Best execution reporting
MiFID II’s Regulatory Technical Standard (RTS) 27 requires execution venues to publish quarterly metrics about the quality of trade execution at the level of individual financial instruments. RTS 28 requires executing firms to publish an annual report listing the top five execution venues and brokers where they have executed client orders in the preceding year, and a summary of the execution outcomes they have achieved. The FCA proposes removing these requirements. The justification provided by the FCA to remove these requirements is noteworthy:
We support the MiFID II objectives of increasing transparency and improving information about how firms execute and transmit their client orders and the outcomes that they obtain for their clients. However, we are concerned that RTS 27 and RTS 28 have not delivered on these objectives in a meaningful or effective way.
Many firms will welcome the UK’s determination given that the reports are often found to be burdensome and costly to produce. The consultation references evidence that few investors access the reports, while many wholesale investors require more detailed information for their purposes.
At first glance, the FCA’s stance appears to be a significant divergence from the EU position. However, ESMA set out in a publication last year that RTS 27 reports are “rarely read by investors, evidenced by very low numbers of downloads from their website” and the European Commission have implemented a two year suspension on the enforcement of RTS 27 reports in light of the pandemic. Despite EU firms’ dependence on execution venues’ RTS 27 reports to produce their RTS 28 reports, firms are still expected to submit RTS 28 reports this year. It is possible that the EU may address the inconsistency in the Commission’s broader review of the MiFID II legislation this year.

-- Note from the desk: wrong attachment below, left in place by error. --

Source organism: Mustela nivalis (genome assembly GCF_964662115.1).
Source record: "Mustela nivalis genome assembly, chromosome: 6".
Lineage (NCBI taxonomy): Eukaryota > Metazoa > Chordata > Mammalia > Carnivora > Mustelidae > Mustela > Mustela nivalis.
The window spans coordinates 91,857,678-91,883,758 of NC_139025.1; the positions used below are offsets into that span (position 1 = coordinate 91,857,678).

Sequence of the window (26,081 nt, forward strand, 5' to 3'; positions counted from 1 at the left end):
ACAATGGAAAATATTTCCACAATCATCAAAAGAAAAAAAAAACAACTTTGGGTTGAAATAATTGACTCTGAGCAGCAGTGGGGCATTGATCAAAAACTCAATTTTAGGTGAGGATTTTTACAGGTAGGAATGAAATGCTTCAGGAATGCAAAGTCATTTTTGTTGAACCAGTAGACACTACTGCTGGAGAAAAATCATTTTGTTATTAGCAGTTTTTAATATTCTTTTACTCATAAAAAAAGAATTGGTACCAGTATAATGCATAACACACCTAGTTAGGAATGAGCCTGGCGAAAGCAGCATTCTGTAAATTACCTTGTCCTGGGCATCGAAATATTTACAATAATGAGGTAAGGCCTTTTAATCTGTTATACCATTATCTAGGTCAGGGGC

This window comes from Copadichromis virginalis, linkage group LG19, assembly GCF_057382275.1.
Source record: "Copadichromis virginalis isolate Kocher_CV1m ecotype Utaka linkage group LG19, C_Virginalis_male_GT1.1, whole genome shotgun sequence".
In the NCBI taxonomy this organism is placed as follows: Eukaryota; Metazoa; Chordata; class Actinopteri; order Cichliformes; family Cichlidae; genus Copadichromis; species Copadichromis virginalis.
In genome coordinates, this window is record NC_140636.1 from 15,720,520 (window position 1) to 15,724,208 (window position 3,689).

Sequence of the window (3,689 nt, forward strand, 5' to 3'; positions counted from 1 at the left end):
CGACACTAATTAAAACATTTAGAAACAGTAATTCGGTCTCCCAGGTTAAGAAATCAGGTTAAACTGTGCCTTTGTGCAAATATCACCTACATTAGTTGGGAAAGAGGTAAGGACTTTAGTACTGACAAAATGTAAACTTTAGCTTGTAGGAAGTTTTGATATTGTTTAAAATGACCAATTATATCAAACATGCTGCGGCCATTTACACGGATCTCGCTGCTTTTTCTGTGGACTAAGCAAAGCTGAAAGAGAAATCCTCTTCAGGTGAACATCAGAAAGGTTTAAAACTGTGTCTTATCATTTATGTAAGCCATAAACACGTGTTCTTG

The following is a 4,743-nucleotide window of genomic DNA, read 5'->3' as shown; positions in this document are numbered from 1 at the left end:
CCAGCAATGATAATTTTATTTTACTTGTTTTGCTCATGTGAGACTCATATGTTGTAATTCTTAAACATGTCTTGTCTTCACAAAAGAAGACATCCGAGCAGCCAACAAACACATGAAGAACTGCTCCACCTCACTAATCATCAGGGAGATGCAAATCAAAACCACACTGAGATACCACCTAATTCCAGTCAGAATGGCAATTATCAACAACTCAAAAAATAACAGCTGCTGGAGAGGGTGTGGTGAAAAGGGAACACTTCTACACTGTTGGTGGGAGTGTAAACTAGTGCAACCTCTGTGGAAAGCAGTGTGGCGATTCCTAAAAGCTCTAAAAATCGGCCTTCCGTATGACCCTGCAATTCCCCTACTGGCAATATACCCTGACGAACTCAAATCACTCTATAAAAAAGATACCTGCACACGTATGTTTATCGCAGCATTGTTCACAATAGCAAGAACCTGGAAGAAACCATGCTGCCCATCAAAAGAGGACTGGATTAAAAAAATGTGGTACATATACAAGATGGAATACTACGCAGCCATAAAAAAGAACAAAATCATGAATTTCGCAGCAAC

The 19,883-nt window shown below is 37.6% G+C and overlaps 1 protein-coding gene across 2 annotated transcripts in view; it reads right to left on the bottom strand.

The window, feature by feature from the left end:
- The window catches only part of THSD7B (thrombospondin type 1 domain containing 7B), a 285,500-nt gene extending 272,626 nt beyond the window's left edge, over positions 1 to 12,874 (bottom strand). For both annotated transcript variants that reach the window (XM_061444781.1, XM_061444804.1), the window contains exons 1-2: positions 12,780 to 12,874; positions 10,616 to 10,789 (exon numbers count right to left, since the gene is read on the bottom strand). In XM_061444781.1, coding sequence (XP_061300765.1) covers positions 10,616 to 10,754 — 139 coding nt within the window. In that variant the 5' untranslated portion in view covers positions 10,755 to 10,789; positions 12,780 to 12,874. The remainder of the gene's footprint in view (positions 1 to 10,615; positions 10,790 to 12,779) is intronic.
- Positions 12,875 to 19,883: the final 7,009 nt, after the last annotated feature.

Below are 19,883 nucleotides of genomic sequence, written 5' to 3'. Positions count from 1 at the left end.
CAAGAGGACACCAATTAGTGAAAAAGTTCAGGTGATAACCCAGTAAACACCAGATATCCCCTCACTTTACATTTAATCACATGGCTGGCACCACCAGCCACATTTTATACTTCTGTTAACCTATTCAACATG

The deadline for feedback on the FCA’s consultation is 23 June 2021. The consultation forms the first part of the UK’s broader review of capital markets with a consultation from HM Treasury expected in the summer.
While it is unclear whether the UK will decide to diverge from other parts of MiFID II or from other parts of the EU’s capital markets framework, it is becoming clear that the UK will not simply adopt a “copy and paste” approach to new reforms from the EU. This is very significant given the ongoing pace of EU regulatory change.
The post-Brexit Memorandum of Understanding on Financial Services, published in March, did not yield any agreement on specific financial services regulations. If and until, the EU decides on equivalence and market access in certain areas, the UK appears likely to continue a balanced strategy.
If equivalence decisions are not forthcoming from the EU, the UK might seek to diverge more strongly from EU regulations. We have summarised some of the UK’s options, and their possible benefits and costs, in our ‘Big Bang 2.0’ report.